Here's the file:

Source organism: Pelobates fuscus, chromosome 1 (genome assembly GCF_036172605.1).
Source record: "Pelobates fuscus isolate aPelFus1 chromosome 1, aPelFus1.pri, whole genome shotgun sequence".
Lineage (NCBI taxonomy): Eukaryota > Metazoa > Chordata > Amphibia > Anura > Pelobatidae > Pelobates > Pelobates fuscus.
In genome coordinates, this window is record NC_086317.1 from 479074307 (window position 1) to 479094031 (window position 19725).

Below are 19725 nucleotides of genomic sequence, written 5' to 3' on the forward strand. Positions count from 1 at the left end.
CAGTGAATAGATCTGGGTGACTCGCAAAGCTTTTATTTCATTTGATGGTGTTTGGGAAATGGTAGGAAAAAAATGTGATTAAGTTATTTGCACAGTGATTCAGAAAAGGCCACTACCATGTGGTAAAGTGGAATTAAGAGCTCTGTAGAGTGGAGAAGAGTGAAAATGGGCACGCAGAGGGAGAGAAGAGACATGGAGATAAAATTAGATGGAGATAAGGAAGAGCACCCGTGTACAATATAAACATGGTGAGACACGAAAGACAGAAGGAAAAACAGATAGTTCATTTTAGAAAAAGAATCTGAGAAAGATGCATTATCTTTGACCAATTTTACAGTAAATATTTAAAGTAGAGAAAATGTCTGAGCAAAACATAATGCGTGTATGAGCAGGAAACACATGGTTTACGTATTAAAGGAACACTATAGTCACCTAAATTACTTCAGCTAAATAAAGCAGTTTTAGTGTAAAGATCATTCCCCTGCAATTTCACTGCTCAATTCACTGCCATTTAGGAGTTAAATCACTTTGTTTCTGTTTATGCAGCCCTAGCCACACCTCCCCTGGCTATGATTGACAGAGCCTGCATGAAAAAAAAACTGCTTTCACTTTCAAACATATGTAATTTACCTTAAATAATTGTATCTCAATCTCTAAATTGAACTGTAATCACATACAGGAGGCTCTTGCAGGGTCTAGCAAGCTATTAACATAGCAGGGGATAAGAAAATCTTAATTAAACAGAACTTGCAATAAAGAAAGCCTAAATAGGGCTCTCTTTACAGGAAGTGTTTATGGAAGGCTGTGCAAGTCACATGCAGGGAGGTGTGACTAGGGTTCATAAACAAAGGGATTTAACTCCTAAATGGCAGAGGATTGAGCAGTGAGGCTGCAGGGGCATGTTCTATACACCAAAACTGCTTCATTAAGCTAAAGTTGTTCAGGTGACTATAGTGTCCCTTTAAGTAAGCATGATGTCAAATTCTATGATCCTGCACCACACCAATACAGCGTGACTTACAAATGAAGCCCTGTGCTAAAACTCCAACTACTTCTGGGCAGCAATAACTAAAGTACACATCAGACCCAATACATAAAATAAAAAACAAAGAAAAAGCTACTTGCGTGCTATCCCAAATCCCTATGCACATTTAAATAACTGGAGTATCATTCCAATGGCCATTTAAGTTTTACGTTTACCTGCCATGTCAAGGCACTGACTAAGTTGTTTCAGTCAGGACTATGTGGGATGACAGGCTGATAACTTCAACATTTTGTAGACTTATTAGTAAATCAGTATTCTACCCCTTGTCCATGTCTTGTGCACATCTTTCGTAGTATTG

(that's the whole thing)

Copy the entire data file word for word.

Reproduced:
Source organism: Pelobates fuscus, chromosome 1 (genome assembly GCF_036172605.1).
Source record: "Pelobates fuscus isolate aPelFus1 chromosome 1, aPelFus1.pri, whole genome shotgun sequence".
Lineage (NCBI taxonomy): Eukaryota > Metazoa > Chordata > Amphibia > Anura > Pelobatidae > Pelobates > Pelobates fuscus.
In genome coordinates, this window is record NC_086317.1 from 479074307 (window position 1) to 479094031 (window position 19725).

Below are 19725 nucleotides of genomic sequence, written 5' to 3' on the forward strand. Positions count from 1 at the left end.
CAGTGAATAGATCTGGGTGACTCGCAAAGCTTTTATTTCATTTGATGGTGTTTGGGAAATGGTAGGAAAAAAATGTGATTAAGTTATTTGCACAGTGATTCAGAAAAGGCCACTACCATGTGGTAAAGTGGAATTAAGAGCTCTGTAGAGTGGAGAAGAGTGAAAATGGGCACGCAGAGGGAGAGAAGAGACATGGAGATAAAATTAGATGGAGATAAGGAAGAGCACCCGTGTACAATATAAACATGGTGAGACACGAAAGACAGAAGGAAAAACAGATAGTTCATTTTAGAAAAAGAATCTGAGAAAGATGCATTATCTTTGACCAATTTTACAGTAAATATTTAAAGTAGAGAAAATGTCTGAGCAAAACATAATGCGTGTATGAGCAGGAAACACATGGTTTACGTATTAAAGGAACACTATAGTCACCTAAATTACTTCAGCTAAATAAAGCAGTTTTAGTGTAAAGATCATTCCCCTGCAATTTCACTGCTCAATTCACTGCCATTTAGGAGTTAAATCACTTTGTTTCTGTTTATGCAGCCCTAGCCACACCTCCCCTGGCTATGATTGACAGAGCCTGCATGAAAAAAAAACTGCTTTCACTTTCAAACATATGTAATTTACCTTAAATAATTGTATCTCAATCTCTAAATTGAACTGTAATCACATACAGGAGGCTCTTGCAGGGTCTAGCAAGCTATTAACATAGCAGGGGATAAGAAAATCTTAATTAAACAGAACTTGCAATAAAGAAAGCCTAAATAGGGCTCTCTTTACAGGAAGTGTTTATGGAAGGCTGTGCAAGTCACATGCAGGGAGGTGTGACTAGGGTTCATAAACAAAGGGATTTAACTCCTAAATGGCAGAGGATTGAGCAGTGAGGCTGCAGGGGCATGTTCTATACACCAAAACTGCTTCATTAAGCTAAAGTTGTTCAGGTGACTATAGTGTCCCTTTAAGTAAGCATGATGTCAAATTCTATGATCCTGCACCACACCAATACAGCGTGACTTACAAATGAAGCCCTGTGCTAAAACTCCAACTACTTCTGGGCAGCAATAACTAAAGTACACATCAGACCCAATACATAAAATAAAAAACAAAGAAAAAGCTACTTGCGTGCTATCCCAAATCCCTATGCACATTTAAATAACTGGAGTATCATTCCAATGGCCATTTAAGTTTTACGTTTACCTGCCATGTCAAGGCACTGACTAAGTTGTTTCAGTCAGGACTATGTGGGATGACAGGCTGATAACTTCAACATTTTGTAGACTTATTAGTAAATCAGTATTCTACCCCTTGTCCATGTCTTGTGCACATCTTTCGTAGTATTG